“It feels like we’re going home,” she said.
Kevin looked over at her. “That is what I’d like to do, yes.” He drove for a while in silence. Then he said, “I’ll go back there for our stuff later, or whatever.”
Julie said, “I’ve got my purse. So I’m good.”
After a bit of time, Julie said, “So, what happened? Are you okay?”
“I am. And it’s just—I dunno. It’s just my dad. He’s fine. He’s who he is. But listen, Jules. It’s New Year’s Eve, right?”
“So, if we were going to make the very best New Year’s resolution—one that we swore we’d stick to for the rest of our lives—this would be the time to do that, yes?”
“Okay, so, I have that resolution. Are you ready?”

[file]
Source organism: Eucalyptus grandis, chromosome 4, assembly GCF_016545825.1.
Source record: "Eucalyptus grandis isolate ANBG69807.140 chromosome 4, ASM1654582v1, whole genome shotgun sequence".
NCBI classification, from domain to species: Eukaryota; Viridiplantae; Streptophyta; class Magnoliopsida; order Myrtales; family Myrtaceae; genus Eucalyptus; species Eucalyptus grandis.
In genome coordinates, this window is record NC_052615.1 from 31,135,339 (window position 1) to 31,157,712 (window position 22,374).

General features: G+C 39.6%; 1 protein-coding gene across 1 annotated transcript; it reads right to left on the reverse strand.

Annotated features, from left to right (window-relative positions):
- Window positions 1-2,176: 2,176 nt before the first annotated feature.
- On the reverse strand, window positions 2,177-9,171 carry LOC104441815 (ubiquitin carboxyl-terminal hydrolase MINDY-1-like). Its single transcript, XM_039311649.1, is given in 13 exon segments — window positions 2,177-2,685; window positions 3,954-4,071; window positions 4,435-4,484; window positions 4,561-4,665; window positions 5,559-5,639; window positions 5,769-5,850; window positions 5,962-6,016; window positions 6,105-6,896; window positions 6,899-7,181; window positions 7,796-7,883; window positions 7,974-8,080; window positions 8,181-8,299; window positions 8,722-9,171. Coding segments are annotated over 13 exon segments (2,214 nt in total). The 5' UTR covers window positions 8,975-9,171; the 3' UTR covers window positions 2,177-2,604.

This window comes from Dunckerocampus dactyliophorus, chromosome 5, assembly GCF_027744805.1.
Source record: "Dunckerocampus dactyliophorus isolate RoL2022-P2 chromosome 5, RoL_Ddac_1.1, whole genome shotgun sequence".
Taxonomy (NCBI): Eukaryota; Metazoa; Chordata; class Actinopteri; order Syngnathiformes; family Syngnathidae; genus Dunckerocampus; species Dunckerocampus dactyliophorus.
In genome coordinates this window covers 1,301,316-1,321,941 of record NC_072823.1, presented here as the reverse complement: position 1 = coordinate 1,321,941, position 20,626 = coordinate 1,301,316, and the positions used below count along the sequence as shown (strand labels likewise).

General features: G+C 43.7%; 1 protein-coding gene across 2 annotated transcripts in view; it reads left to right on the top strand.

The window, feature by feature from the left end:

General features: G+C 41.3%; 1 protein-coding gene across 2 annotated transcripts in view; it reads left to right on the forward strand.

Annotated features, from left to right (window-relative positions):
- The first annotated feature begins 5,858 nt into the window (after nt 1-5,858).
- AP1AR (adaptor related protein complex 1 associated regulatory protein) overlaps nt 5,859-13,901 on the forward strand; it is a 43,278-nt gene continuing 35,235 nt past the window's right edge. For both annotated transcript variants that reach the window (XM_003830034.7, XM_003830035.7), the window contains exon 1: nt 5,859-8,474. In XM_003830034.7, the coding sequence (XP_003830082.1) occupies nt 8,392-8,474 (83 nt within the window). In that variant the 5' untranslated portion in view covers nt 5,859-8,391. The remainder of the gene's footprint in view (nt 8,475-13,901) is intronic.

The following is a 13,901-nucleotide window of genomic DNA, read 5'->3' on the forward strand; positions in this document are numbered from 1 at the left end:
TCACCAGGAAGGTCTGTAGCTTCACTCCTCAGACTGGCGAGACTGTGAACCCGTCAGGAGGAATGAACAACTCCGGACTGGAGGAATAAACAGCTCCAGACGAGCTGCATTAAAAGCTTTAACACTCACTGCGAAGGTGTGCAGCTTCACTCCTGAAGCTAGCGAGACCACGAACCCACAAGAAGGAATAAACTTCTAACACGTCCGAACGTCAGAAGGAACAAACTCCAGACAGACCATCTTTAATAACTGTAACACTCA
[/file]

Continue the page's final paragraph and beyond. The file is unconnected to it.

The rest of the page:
“I want our New Year’s resolution to be that you and I keep being exactly the way we are now. I want us to resolve to change absolutely nothing about ourselves, ever—unless we want to, which we never will, because we’re awesome just the way we are.”
When he looked at her, saying, “Does that sound good to you?” Kevin saw that Julie’s eyes were filled with tears.
“That sounds great,” she said softly.
When Kevin reached out his hand for her, Julie brought it onto her lap, where she held it between both of her hands like a small animal she was protecting and keeping warm. And then she turned her gaze away from her husband, and looked back out at the long, beautiful road ahead.
* * * * *
John’s novel is Everywhere She’s Not